I am reading Carl Sagan’s collection of essays, titled “The Demon-Haunted World: Science as a Candle in the Dark” (1995). I agree with everything in the book, except for two caveats.

The first is that although Sagan juxtaposes the findings of science against superstition and pseudo-science, his real intent is to recommend critical thinking. This becomes evident from two considerations.

The first. He tells us that while teaching at Cornell, the chairman of the astronomy department, Yervant Terzian, allowed him to teach critical thinking in a course titled “Astronomy 490.” (p. 435)

The other matter is that this critical thinking course was composed of what he described as “baloney detection kit,” described in detail in the essay “The Fine Art of Baloney Detection.” My point is that science and the methods of science are a subset of critical thinking, and this is admitted by Sagan himself in footnote to the essay “Science and Witchcraft”: “I do not wish to suggest that advocacy of science and skepticism necessarily lead to all the political or social conclusions. Although skeptical thinking is invaluable to politics, politics is not a science.” (p. 401) Exactly!

My second caveat is that Sagan’s skepticism and criticism is too narrow in this book. It should have included a wider political criticism as part of “baloney detection.” But, to be fair, he does express some political criticisms. One example is given in his “baloney detection kit” under the entry:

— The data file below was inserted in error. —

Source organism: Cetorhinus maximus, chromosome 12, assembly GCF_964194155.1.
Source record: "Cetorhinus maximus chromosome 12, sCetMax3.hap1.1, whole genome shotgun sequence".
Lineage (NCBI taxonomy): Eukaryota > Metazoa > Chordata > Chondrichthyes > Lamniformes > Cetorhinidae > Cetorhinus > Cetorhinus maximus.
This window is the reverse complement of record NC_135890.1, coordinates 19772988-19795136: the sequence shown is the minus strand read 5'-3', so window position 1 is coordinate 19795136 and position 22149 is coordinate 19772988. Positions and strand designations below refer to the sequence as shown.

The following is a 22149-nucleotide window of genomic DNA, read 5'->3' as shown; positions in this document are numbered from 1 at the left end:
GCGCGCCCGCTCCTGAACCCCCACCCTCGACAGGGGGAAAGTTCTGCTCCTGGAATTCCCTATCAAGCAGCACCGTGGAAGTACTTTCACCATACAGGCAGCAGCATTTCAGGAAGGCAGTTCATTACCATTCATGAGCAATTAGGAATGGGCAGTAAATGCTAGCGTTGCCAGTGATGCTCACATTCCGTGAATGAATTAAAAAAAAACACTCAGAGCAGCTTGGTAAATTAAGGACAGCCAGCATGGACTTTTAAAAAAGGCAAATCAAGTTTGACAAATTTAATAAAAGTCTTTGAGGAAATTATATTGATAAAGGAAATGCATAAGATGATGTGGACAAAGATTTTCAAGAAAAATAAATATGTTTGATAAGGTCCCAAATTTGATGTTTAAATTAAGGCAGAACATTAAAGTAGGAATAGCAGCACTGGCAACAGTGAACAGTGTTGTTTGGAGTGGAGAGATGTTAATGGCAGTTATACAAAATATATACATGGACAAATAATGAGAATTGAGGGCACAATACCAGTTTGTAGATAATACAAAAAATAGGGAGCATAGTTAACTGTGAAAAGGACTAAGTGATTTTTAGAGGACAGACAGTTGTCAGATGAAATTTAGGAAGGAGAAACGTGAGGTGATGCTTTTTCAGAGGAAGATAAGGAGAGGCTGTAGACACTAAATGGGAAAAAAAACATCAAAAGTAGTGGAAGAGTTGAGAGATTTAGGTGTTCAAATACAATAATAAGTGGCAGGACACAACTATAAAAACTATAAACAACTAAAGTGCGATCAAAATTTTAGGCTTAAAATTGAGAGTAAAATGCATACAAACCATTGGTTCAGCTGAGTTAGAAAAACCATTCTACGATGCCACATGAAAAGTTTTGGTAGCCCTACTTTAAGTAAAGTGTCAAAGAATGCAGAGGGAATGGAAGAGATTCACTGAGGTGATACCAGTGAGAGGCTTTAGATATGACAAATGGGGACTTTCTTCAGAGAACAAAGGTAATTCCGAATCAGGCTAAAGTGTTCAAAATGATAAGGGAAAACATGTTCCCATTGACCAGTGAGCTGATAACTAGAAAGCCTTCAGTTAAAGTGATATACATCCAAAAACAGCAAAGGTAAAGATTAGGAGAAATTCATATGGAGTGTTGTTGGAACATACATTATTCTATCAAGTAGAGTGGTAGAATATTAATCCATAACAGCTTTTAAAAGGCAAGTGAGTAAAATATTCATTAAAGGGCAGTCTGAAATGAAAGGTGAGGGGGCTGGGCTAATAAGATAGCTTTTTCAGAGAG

“weasel words (e.g., The separation of powers of the U.S. Constitution specifies that the United States may not conduct war without a declaration by Congress. On the other hand, Presidents are given control of foreign policy and the conduct of wars, which are potentially powerful tools for getting themselves re-elected. Presidents of either political party may therefore be tempted to arrange wars while waving the flag and calling the wars something else — “police actions,” “armed incursions,” “protective reaction strikes,” “pacification,” “safguarding American interests,” and a wide variety of “operations,” such as “Operation Just Cause.” Euphemisms for war are one of a broad class of reinventions of language for political purposes. Talleyrand said, “An important art of politicians is to find new names for institutions which under old names have become odious to the public”).” (p. 216)

Sagan also expresses moral disapproval of President Truman’s dropping of atom bombs on Nagasaki and Hiroshima. And he also criticizes the Alien and Sedition Acts.

But Sagan’s skepticism and criticisms are too narrow. He could have criticized the office of the U.S. President, as such. He could also have criticized the U.S. Constitution (as, for example, as inferior to that of Switzerland). And he could also have criticized the institution of capitalism. But he does none of this.